POEM - FALLING LEAVES
-Margaret Cameron The First stanza
There is a gentle expression of disappointment and sadness above in the trees among the leaves whispering Goodbye. The fluttering and falling down of different kinds (yellow, crimson and brown) of leaves is mentioned. Analysis
– The leaves seem to understand they have reached their end stage and hence the sigh of disappointment and sadness. The lines are also suggestive of the preceding season of Spring i.e. Autumn. Falling leaves may also signify the soldiers dying in the war Figure of Speech
1. For the leaves are whisp’ring’ – Personification
2. Goodbye, goodbye - Repetition The Second stanza
The leaves on the trees have all turned golden or brown and are no longer green and new. They will wither and dry and will falloff the branches of trees. These golden leaves when they fly in the air during the summer, provide an illusion of a golden rain due to the brightness of the sunshine falling on them. The withered leaves are of chestnut, hawthorn and lime.
The formation of a natural, golden carpet appeals to the visual senses providing anaesthetic charm. The lines also suggest that everything in nature is impermanent and nothing remains forever. Figure of Speech
‘Up in the trees there’s a golden rain of the leaves - ImageryThe Third stanza
There is a bright array of coloured leaves fallen on ground. The thick layer is of leaves shed by the trees the previous night. These are brown of the Oak trees, yellow leaves of Ash trees and crimson - red coloured leaves of the Maple trees. They give the impression of a carpet- a carpet decorated by Nature Analysis
The trees and the leaves lend a hand in embellishing Nature. If the scene of war is to be considered here
, the falling of leaves could be likened to that of the dying soldiers in a war their martyred, lifeless bodies heaped one on the other, strewn on the ground forming a ruddy, bloody carpet Figure of Speech -- The Fourth stanza
The wind is considered cruel in the poem as it drives the leaves away or off the branches, when it blows mercilessly and fiercely. The leaves cower, shelter and cling, tremble and are frightened as though they are afraid of drying, falling and getting crushed.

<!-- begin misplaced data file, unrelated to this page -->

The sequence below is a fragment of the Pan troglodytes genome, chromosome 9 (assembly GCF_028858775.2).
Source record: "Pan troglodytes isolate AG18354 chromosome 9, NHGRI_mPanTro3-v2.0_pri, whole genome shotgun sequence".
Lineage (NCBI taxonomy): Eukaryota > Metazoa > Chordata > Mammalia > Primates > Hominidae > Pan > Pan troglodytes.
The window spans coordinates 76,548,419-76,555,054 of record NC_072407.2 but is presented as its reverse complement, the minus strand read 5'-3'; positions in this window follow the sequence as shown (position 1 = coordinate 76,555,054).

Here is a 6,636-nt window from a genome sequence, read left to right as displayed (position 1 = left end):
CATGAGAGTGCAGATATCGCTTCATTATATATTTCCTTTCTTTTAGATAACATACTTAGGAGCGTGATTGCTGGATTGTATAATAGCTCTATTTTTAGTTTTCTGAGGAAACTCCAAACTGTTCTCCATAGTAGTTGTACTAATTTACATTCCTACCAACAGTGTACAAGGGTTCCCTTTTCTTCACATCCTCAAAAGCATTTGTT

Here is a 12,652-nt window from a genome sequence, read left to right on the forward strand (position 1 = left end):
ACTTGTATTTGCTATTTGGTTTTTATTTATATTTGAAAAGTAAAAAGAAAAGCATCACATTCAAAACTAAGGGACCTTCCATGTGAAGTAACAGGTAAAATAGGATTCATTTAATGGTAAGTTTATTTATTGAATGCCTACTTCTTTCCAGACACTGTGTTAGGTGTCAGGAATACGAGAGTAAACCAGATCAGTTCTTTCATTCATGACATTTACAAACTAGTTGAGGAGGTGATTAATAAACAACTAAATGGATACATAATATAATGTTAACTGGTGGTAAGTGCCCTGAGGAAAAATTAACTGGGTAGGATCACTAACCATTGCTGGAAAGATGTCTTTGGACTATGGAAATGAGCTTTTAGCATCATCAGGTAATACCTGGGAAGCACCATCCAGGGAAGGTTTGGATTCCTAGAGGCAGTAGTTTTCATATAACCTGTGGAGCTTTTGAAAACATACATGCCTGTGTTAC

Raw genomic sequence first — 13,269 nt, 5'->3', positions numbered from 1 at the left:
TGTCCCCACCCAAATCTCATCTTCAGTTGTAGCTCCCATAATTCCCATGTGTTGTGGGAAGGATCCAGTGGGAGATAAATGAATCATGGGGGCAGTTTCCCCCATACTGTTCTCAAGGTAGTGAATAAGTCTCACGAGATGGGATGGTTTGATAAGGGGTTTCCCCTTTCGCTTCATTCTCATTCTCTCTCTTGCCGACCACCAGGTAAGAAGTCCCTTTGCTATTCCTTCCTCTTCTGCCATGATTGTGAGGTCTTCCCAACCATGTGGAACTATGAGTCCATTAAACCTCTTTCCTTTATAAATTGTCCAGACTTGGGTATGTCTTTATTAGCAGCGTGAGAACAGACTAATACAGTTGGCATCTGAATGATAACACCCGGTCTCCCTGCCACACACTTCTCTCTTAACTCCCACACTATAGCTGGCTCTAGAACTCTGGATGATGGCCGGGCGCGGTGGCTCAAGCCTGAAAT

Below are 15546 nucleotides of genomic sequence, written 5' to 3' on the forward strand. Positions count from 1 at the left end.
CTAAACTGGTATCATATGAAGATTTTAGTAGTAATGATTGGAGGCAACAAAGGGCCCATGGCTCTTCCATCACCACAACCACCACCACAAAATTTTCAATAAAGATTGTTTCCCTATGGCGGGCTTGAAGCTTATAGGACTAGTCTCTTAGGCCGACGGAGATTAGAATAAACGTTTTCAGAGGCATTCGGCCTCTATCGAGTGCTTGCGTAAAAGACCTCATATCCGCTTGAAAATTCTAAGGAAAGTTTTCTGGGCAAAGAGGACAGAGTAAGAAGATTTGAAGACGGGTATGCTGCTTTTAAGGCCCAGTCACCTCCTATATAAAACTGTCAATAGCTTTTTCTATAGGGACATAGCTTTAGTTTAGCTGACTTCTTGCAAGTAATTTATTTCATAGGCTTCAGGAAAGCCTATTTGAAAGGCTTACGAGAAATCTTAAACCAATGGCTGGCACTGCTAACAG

The cruelty of the wind is revealed here. The personification of the wind creates an image of it being harsh and dominating and how it does not spare any leaf The personification displays a struggle for life and how death is inevitable
, unavoidable. It attributes to a symbolic meaning. Again, if the wind is compared to the war, it clearly justifies being called cruel as it leads to the death of the soldiers. The leaves reflect as the brave soldiers who are trembling, cowering and frightened of the war as it separates them from their original space, their families and friends.] Figure of Speech
1. cruel wind - Metaphor
2. All through the woods goes the cruel wind. Ashe drives the leaves with his breath unkind – Personification
3. cower and cling - Alliteration The Fifth stanza
Just like the ships that make their way in a hurry to the harbour, these sad leaves bid farewell as they fall. The fallen leaves float on the tides of the nearby streams, making the tide appear risen or larger and swollen. The leaves are considered as beautiful
, little ships of fairies. These ships let out (breathe) a sigh of relief as they reach the harbour safely. Analysis
All along the poem, the poet speaks of the journey of the falling leaf. The leaf experiences the force of elements like the earth (carpet,
wind (cowers and clings) and water (ships. It allows itself to become one with the elements of nature. There is an immediate feeling of relief when it finally coexists with nature. Figuratively, the reaching at harbour suggests the final destination – death.
Figure of Speech
1. Float the leaves, like ships in which fairies ride – Simile